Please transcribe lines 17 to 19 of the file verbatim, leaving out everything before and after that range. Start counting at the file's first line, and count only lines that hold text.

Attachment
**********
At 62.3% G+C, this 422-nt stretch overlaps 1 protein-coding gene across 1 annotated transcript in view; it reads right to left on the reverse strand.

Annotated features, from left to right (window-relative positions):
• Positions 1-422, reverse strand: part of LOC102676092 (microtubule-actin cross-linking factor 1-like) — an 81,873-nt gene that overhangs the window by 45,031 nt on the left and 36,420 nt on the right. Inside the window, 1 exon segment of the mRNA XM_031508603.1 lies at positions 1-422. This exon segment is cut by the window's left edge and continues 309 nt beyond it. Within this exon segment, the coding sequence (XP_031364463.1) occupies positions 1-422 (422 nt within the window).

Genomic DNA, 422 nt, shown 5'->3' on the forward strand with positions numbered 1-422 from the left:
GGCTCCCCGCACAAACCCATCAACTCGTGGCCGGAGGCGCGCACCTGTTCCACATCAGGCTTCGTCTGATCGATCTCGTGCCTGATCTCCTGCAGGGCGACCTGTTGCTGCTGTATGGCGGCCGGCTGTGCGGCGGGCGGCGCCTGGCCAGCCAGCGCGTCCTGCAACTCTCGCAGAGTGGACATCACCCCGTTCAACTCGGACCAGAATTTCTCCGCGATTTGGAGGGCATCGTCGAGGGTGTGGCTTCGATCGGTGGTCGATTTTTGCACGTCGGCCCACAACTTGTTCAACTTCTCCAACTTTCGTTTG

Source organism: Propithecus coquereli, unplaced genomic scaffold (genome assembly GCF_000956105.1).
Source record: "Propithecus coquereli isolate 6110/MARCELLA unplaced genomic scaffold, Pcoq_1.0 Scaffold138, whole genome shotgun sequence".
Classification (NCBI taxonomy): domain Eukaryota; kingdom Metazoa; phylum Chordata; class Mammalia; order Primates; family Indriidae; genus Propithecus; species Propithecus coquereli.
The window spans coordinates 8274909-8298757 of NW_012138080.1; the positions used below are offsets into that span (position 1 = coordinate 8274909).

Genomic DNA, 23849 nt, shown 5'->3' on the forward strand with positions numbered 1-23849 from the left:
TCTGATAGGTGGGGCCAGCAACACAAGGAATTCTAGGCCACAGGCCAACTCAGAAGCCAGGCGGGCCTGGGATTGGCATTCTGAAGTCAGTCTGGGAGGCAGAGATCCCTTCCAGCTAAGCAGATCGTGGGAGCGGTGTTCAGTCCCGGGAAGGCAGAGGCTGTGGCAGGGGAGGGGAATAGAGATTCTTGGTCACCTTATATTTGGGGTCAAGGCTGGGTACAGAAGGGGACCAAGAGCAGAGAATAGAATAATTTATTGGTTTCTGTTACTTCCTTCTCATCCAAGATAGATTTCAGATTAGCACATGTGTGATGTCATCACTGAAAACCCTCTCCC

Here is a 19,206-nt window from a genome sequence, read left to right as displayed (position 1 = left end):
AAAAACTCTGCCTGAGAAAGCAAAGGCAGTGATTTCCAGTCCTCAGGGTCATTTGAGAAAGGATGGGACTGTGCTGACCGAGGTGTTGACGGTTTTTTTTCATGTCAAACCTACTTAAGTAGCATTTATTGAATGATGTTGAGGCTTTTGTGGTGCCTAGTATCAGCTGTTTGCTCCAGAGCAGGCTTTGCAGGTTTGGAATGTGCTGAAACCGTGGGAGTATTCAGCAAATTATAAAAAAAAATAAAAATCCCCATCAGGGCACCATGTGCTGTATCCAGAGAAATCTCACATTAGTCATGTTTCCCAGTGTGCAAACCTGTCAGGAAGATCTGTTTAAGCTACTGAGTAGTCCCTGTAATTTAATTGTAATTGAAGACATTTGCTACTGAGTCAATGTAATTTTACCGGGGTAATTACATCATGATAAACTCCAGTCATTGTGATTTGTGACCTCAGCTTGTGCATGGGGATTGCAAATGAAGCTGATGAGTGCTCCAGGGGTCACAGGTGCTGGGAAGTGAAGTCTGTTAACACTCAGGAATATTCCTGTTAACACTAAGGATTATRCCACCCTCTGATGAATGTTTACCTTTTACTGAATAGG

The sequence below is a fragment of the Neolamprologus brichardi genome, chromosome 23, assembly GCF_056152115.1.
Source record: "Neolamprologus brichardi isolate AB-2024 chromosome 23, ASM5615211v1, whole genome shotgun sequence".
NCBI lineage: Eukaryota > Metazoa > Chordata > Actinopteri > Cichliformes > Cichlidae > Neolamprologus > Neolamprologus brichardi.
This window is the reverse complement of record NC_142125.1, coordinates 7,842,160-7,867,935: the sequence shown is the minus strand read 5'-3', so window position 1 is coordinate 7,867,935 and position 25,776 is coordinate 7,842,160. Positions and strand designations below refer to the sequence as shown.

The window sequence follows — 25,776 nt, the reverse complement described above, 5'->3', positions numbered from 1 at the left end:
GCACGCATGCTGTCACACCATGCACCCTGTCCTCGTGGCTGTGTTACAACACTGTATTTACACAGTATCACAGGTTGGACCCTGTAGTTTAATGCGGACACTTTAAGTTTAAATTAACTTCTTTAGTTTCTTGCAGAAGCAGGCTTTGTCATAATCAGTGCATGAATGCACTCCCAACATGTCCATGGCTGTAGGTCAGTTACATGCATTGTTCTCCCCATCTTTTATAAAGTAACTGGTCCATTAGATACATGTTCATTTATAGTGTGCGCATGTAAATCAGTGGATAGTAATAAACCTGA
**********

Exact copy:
This window is the reverse complement of record NC_142125.1, coordinates 7,842,160-7,867,935: the sequence shown is the minus strand read 5'-3', so window position 1 is coordinate 7,867,935 and position 25,776 is coordinate 7,842,160. Positions and strand designations below refer to the sequence as shown.

The window sequence follows — 25,776 nt, the reverse complement described above, 5'->3', positions numbered from 1 at the left end:
GCACGCATGCTGTCACACCATGCACCCTGTCCTCGTGGCTGTGTTACAACACTGTATTTACACAGTATCACAGGTTGGACCCTGTAGTTTAATGCGGACACTTTAAGTTTAAATTAACTTCTTTAGTTTCTTGCAGAAGCAGGCTTTGTCATAATCAGTGCATGAATGCACTCCCAACATGTCCATGGCTGTAGGTCAGTTACATGCATTGTTCTCCCCATCTTTTATAAAGTAACTGGTCCATTAGATACATGTTCATTTATAGTGTGCGCATGTAAATCAGTGGATAGTAATAAACCTGA